Amitav Ghosh's ''The Great Derangement'': A wide-ranging enquiry into climate change
Which is why I found it curious that Ghosh more than once brings up the matter of ‘serious fiction’ and its upturned nose. WTF?
To bring up climate change in a novel, Ghosh writes, “is in fact to court eviction from the mansion in which serious fiction has long been in residence; it is to risk banishment to the humbler dwellings that surround the manor house…” WTF?
But why take serious fiction so seriously? After all, its conventions don’t have a monopoly on human imagination. The lines between categories of fiction are blurry at best, and if something called science fiction or climate fiction can better accommodate what is urgent, then maybe we should let it. YES YES YES!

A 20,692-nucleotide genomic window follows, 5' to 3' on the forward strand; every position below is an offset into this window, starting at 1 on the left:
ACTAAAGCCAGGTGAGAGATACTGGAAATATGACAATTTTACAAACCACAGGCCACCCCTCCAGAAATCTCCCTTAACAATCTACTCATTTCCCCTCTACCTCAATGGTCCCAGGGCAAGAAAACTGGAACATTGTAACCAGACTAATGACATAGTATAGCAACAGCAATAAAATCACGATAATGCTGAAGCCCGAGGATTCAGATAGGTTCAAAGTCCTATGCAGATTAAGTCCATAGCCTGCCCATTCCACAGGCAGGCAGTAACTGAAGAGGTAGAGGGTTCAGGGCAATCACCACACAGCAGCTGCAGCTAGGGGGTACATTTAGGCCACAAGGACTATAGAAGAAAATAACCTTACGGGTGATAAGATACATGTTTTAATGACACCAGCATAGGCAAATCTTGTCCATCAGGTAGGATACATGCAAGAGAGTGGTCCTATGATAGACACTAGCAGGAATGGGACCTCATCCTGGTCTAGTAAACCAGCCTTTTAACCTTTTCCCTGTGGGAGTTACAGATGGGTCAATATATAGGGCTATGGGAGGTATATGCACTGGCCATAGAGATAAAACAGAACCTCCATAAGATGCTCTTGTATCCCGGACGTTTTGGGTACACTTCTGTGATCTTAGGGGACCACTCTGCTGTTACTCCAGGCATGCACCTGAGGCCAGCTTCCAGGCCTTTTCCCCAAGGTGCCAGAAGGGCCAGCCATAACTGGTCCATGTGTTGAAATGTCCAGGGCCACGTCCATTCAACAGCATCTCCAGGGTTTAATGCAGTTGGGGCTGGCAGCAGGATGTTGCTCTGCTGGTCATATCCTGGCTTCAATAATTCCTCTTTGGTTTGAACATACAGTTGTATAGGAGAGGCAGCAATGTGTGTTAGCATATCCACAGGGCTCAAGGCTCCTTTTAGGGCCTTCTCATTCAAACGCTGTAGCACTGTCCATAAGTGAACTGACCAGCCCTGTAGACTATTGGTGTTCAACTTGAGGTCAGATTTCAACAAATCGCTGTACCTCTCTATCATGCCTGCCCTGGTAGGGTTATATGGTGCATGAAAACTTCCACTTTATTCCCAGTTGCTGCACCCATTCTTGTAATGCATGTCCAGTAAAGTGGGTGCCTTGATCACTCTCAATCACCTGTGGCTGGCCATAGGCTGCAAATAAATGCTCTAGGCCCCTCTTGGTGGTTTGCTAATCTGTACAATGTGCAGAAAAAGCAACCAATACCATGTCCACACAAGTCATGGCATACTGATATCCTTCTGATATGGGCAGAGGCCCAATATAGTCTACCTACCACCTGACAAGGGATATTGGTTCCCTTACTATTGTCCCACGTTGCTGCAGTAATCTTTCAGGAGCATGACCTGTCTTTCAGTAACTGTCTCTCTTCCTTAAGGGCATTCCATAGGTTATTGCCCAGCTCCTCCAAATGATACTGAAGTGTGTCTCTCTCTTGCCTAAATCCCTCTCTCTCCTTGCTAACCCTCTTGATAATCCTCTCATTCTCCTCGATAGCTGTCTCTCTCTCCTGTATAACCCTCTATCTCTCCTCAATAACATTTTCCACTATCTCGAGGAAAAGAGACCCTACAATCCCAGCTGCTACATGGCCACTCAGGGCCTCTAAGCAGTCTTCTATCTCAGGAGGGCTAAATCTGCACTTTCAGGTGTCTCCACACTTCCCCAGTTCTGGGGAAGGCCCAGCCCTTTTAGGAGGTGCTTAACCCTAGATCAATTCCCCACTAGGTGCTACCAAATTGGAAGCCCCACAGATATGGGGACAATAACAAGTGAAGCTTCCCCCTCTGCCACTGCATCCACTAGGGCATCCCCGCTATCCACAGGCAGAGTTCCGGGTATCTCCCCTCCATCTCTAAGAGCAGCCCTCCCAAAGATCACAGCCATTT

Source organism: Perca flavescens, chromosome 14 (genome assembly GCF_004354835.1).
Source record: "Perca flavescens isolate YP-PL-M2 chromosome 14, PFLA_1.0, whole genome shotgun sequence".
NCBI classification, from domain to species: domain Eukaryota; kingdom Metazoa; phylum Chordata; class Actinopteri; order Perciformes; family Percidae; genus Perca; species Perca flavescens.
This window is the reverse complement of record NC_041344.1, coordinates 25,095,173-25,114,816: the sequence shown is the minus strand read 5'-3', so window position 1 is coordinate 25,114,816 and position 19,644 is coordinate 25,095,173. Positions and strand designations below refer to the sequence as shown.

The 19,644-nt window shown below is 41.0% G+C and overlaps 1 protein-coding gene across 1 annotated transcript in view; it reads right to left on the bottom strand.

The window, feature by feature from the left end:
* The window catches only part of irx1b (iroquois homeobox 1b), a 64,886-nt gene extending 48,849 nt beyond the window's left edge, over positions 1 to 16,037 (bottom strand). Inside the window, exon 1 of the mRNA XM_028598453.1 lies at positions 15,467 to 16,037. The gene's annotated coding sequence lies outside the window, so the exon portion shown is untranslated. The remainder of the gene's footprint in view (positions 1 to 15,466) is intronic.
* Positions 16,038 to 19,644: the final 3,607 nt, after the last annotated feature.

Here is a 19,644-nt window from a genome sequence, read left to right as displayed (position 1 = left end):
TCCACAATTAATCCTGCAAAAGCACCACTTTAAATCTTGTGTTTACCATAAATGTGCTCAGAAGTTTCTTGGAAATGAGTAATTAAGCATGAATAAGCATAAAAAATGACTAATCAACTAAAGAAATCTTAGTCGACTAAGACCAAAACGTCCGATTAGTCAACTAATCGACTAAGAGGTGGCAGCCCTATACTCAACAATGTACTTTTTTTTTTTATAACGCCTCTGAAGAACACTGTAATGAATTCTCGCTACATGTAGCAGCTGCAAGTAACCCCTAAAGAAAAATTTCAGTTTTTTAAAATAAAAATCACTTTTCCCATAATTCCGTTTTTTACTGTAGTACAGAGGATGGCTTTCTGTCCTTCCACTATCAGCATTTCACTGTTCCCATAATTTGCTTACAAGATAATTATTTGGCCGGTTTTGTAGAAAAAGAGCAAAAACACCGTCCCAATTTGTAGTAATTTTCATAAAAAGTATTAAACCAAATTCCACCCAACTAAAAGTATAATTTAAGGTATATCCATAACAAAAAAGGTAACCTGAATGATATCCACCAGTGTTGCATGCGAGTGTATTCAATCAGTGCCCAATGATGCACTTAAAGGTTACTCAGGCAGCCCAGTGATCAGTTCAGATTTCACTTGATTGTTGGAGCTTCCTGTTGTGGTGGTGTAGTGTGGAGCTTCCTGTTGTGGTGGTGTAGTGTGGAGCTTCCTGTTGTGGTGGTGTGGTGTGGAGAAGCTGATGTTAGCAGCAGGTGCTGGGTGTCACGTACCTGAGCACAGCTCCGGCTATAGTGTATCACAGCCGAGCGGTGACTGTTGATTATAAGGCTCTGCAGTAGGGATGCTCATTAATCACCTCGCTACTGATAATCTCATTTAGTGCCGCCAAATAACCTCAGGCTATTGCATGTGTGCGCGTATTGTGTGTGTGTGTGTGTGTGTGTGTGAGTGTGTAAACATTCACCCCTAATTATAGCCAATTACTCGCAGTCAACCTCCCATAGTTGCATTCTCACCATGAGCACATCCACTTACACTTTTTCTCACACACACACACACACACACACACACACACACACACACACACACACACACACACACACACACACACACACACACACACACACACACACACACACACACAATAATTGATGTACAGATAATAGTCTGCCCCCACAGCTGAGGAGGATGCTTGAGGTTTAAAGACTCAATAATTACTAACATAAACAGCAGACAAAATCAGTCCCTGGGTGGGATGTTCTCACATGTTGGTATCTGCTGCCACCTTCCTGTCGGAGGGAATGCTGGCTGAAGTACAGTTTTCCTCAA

As Caroline Kormann wrote in a 2013 survey of climate-change novels, “Today, novels that would once have been called science fiction can be read as social realism.” That might be even truer of tomorrow.
Is it possible that non-fiction is in some ways better-suited for imaginative writing around the climate crisis? NO NO NO!
The Great Derangement: Climate Change and the Unthinkable